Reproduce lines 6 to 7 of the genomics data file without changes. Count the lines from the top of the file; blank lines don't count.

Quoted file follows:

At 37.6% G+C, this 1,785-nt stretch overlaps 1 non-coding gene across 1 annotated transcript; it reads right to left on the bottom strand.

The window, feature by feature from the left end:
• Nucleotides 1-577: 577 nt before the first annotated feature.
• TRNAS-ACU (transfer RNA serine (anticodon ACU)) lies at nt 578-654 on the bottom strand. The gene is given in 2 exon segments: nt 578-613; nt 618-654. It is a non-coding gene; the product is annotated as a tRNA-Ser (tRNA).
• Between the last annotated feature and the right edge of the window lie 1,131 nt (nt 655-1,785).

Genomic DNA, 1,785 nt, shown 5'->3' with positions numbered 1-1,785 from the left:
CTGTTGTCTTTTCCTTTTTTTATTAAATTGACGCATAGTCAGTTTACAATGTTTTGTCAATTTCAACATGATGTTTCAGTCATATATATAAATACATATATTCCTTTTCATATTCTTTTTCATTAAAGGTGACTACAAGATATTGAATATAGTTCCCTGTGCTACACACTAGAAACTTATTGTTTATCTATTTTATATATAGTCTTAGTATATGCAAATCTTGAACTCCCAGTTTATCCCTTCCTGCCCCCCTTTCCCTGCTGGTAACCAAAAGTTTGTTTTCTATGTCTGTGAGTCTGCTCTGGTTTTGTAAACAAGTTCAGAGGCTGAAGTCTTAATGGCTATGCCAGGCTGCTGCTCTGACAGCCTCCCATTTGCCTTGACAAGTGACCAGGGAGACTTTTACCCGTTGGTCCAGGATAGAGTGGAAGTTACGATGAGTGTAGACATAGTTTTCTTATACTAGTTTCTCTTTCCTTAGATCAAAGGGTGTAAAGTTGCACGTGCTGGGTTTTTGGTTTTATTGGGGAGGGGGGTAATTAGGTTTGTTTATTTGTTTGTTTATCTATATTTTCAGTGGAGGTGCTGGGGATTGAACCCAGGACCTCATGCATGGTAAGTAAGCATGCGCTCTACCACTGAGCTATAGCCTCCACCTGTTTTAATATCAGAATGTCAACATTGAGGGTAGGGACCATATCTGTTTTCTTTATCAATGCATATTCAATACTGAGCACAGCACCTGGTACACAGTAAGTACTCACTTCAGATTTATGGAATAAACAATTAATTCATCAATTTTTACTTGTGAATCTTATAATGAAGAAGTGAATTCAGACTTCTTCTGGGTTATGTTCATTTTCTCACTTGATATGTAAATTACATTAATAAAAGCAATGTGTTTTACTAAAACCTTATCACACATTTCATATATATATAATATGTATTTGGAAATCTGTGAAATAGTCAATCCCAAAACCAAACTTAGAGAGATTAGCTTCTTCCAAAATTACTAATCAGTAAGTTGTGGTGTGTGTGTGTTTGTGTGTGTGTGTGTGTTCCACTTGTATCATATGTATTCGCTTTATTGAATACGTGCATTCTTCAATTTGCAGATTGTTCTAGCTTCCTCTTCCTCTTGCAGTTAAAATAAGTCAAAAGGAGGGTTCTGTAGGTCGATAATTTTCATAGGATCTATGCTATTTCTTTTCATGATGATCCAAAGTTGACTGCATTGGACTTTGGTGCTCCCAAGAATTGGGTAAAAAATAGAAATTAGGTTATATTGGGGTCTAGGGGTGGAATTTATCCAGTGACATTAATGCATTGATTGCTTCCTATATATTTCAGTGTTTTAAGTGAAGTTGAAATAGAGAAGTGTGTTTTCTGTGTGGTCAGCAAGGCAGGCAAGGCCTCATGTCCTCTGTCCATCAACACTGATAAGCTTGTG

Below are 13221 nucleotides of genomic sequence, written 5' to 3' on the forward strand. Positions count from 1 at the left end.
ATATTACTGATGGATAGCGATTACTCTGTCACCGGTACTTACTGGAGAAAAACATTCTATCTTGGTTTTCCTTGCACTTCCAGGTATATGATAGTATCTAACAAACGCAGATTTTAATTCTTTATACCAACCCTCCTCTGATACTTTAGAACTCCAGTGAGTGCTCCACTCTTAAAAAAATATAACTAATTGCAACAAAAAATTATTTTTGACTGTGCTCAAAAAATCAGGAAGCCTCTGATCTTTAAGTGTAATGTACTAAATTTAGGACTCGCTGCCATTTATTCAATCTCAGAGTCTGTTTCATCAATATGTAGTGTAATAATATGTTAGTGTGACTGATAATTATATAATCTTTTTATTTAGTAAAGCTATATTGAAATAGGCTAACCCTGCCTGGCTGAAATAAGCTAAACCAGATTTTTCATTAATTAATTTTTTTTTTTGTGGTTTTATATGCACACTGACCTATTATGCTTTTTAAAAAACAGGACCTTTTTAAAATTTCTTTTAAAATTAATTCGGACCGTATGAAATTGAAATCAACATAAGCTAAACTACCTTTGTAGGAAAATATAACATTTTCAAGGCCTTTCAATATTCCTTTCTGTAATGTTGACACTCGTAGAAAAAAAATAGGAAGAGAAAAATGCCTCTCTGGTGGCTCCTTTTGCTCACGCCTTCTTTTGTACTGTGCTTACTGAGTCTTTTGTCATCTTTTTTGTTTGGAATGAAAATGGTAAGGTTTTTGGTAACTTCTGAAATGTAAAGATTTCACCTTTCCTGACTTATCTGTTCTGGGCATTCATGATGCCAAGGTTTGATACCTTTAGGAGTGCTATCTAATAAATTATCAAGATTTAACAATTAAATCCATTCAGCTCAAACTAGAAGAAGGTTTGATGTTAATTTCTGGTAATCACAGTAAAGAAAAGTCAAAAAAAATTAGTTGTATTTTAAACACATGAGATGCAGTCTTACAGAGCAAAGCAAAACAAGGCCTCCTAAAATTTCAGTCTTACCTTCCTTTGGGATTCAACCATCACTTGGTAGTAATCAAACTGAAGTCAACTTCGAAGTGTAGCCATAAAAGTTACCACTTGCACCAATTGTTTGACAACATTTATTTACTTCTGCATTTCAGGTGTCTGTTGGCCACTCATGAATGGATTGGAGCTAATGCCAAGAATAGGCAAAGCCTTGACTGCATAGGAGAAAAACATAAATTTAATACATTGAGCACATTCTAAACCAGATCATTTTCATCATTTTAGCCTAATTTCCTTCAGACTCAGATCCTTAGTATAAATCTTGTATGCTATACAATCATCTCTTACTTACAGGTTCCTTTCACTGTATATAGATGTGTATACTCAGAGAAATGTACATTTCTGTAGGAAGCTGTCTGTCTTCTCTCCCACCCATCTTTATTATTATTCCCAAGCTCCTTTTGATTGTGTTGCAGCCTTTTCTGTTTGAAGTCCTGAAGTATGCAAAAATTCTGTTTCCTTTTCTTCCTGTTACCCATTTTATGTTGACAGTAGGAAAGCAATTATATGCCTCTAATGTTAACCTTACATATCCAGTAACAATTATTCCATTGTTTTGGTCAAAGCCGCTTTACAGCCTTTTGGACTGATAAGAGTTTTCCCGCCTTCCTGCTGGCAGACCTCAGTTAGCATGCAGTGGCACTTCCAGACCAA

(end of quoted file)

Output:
Genomic DNA, 1,785 nt, shown 5'->3' with positions numbered 1-1,785 from the left:
CTGTTGTCTTTTCCTTTTTTTATTAAATTGACGCATAGTCAGTTTACAATGTTTTGTCAATTTCAACATGATGTTTCAGTCATATATATAAATACATATATTCCTTTTCATATTCTTTTTCATTAAAGGTGACTACAAGATATTGAATATAGTTCCCTGTGCTACACACTAGAAACTTATTGTTTATCTATTTTATATATAGTCTTAGTATATGCAAATCTTGAACTCCCAGTTTATCCCTTCCTGCCCCCCTTTCCCTGCTGGTAACCAAAAGTTTGTTTTCTATGTCTGTGAGTCTGCTCTGGTTTTGTAAACAAGTTCAGAGGCTGAAGTCTTAATGGCTATGCCAGGCTGCTGCTCTGACAGCCTCCCATTTGCCTTGACAAGTGACCAGGGAGACTTTTACCCGTTGGTCCAGGATAGAGTGGAAGTTACGATGAGTGTAGACATAGTTTTCTTATACTAGTTTCTCTTTCCTTAGATCAAAGGGTGTAAAGTTGCACGTGCTGGGTTTTTGGTTTTATTGGGGAGGGGGGTAATTAGGTTTGTTTATTTGTTTGTTTATCTATATTTTCAGTGGAGGTGCTGGGGATTGAACCCAGGACCTCATGCATGGTAAGTAAGCATGCGCTCTACCACTGAGCTATAGCCTCCACCTGTTTTAATATCAGAATGTCAACATTGAGGGTAGGGACCATATCTGTTTTCTTTATCAATGCATATTCAATACTGAGCACAGCACCTGGTACACAGTAAGTACTCACTTCAGATTTATGGAATAAACAATTAATTCATCAATTTTTACTTGTGAATCTTATAATGAAGAAGTGAATTCAGACTTCTTCTGGGTTATGTTCATTTTCTCACTTGATATGTAAATTACATTAATAAAAGCAATGTGTTTTACTAAAACCTTATCACACATTTCATATATATATAATATGTATTTGGAAATCTGTGAAATAGTCAATCCCAAAACCAAACTTAGAGAGATTAGCTTCTTCCAAAATTACTAATCAGTAAGTTGTGGTGTGTGTGTGTTTGTGTGTGTGTGTGTGTTCCACTTGTATCATATGTATTCGCTTTATTGAATACGTGCATTCTTCAATTTGCAGATTGTTCTAGCTTCCTCTTCCTCTTGCAGTTAAAATAAGTCAAAAGGAGGGTTCTGTAGGTCGATAATTTTCATAGGATCTATGCTATTTCTTTTCATGATGATCCAAAGTTGACTGCATTGGACTTTGGTGCTCCCAAGAATTGGGTAAAAAATAGAAATTAGGTTATATTGGGGTCTAGGGGTGGAATTTATCCAGTGACATTAATGCATTGATTGCTTCCTATATATTTCAGTGTTTTAAGTGAAGTTGAAATAGAGAAGTGTGTTTTCTGTGTGGTCAGCAAGGCAGGCAAGGCCTCATGTCCTCTGTCCATCAACACTGATAAGCTTGTG